EEPROM type data memory is also very common in many microcontrollers. The advantage of
an EEPROM memory is that the programmer can store non-volatile data in such a memory, and
can also change this data whenever required. Then, if the power supply is removed for whatever
reason, the values of the latest readings will still be available in the EEPROM memory. PIC
Basic and PIC Basic Pro languages provide special instructions for reading and writing to the
EEPROM memory of a microcontroller which has such memory built-in.
1.3.10 LCD drivers
LCD drivers enable a microcontroller to be connected to an external LCD display directly. These
drivers are not common since most of the functions provided by them can be implemented in
software.
1.3.11 Analogue comparator
Analogue comparators are used where it is required to compare two analogue voltages. Although
these circuits are implemented in most high-end PIC microcontrollers they are not common in
other microcontrollers.
1.3.12 Sleep mode
Some microcontrollers (e.g. PIC) offer built-in sleep modes where executing this instruction puts
the microcontroller into a mode where the internal oscillator is stopped and the power
consumption is reduced to an extremely low level. The main reason of using the sleep mode is to
conserve the battery power when the microcontroller is not doing anything useful. The
microcontroller usually wakes up from the sleep mode by external reset or by a watchdog time-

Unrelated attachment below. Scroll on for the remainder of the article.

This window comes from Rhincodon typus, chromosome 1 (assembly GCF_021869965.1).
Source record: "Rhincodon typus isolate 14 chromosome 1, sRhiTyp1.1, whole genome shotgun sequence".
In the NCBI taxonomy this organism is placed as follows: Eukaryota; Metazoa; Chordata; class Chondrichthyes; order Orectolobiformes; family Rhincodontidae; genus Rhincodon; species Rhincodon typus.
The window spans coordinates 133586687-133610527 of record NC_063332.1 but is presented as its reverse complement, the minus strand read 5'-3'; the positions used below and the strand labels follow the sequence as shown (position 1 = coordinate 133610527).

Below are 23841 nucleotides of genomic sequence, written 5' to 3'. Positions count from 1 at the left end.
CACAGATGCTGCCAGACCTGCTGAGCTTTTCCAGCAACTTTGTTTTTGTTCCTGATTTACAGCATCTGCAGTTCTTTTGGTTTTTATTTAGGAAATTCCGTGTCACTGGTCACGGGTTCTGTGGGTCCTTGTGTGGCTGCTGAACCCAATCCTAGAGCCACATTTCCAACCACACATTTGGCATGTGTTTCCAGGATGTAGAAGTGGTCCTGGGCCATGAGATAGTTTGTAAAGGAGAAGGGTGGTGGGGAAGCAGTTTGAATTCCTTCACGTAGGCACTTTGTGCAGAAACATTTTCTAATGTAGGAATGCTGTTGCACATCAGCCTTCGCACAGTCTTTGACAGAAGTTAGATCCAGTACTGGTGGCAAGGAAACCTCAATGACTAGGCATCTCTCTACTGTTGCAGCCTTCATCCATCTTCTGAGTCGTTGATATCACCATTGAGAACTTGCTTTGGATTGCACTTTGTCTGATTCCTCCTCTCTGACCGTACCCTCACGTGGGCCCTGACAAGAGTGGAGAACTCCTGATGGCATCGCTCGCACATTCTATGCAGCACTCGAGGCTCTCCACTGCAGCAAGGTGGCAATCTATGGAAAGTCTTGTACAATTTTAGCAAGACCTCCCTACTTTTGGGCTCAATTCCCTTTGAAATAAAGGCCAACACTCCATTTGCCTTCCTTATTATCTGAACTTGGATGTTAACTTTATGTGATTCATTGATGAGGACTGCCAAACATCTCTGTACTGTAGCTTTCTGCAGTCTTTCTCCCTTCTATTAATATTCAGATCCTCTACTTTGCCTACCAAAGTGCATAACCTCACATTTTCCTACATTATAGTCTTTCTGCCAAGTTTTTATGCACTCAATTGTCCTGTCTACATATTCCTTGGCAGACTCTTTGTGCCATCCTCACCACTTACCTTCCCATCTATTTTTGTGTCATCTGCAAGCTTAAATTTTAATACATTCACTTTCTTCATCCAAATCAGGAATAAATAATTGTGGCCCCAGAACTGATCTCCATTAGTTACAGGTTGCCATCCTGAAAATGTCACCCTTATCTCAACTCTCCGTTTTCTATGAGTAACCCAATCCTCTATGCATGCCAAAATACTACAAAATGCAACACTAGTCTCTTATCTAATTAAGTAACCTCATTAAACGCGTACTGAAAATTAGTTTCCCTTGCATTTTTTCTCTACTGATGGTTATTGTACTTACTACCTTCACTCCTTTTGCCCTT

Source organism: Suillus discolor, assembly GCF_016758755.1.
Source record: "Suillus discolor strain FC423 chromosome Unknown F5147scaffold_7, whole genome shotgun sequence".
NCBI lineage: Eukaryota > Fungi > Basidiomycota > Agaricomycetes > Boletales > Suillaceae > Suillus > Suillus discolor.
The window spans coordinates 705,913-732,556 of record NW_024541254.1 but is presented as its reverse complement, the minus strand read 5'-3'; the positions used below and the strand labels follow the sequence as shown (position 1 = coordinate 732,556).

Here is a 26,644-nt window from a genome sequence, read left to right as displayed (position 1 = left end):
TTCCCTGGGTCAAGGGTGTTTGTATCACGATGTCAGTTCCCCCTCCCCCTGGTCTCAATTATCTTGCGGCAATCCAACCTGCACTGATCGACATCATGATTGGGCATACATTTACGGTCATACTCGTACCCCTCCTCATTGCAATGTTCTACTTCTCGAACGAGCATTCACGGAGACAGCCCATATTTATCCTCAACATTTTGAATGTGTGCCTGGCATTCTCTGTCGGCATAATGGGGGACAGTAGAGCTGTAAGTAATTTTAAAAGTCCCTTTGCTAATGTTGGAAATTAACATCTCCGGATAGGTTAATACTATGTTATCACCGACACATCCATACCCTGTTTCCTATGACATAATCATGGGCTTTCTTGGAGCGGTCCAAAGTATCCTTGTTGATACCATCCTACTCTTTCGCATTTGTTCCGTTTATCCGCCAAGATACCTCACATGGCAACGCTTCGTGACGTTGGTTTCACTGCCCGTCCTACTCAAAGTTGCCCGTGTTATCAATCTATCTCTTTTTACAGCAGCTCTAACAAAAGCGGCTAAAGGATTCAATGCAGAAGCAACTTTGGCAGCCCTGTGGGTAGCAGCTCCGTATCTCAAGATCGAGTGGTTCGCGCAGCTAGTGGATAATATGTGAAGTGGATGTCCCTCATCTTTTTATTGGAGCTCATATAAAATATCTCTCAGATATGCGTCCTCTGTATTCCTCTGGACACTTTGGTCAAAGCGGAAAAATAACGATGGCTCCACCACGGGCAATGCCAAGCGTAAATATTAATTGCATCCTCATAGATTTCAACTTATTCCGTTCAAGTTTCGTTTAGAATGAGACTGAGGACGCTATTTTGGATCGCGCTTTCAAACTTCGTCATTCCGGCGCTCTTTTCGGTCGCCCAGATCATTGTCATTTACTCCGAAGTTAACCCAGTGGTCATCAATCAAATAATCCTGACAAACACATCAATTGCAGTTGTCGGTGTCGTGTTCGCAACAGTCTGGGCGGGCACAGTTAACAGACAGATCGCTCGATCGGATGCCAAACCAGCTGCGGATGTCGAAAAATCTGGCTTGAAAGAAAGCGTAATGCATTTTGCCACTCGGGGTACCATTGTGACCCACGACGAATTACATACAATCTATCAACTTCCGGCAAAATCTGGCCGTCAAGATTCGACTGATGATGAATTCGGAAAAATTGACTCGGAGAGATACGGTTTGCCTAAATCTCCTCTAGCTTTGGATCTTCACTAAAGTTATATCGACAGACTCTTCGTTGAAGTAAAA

out.
1.3.13 Power-on reset
Some microcontrollers (e.g. PIC) have built-in power-on reset circuits which keep the
microcontroller in reset state until all the internal circuitry has been initialized. This feature is
very useful as it starts the microcontroller from a known state on power-up. An external reset can
also be provided where the microcontroller can be reset when an external button is pressed.
1.3.16 Low power operation
Low power operation is especially important in portable applications where the microcontroller
based equipment is operated from batteries. Some microcontrollers (e.g. PIC) can operate with
less than 2 mA with 5 V supply, and around 15_A at 3 V supply. Some other microcontrollers,
especially microprocessor-based systems where there could be several chips may consume
several hundred mill amperes or even more.
1.3.17 Current sink/source capability
This is important if the microcontroller is to be connected to an external device which may draw
large current for its operation.
LCD DISPLAY:

Liquid Crystal Display which is commonly known as LCD is an Alphanumeric Display it


means that it can display Alphabets, Numbers as well as special symbols thus LCD is a user
friendly Display device which can be used for displaying various messages unlike seven segment
display which can display only numbers and some of the alphabets. The only disadvantage of
LCD over seven segment is that seven segment is robust display and be visualized from a longer
distance as compared to LCD. Here we have used 16 x 2 Alphanumeric Display which means on
this display we can display two lines with maximum of 16 characters in one line.

LCD (Liquid Crystal Display) screen is an electronic display module and find a wide
range of applications. A 16x2 LCD display is very basic module and is very commonly used in
various devices and circuits. These modules are preferred over seven segments and other multi
segment LEDs. The reasons being: LCDs are economical; easily programmable; have no
limitation of displaying special & even custom characters (unlike in seven segments), animations
and so on. A 16x2 LCD means it can display 16 characters per line and there are 2 such lines. In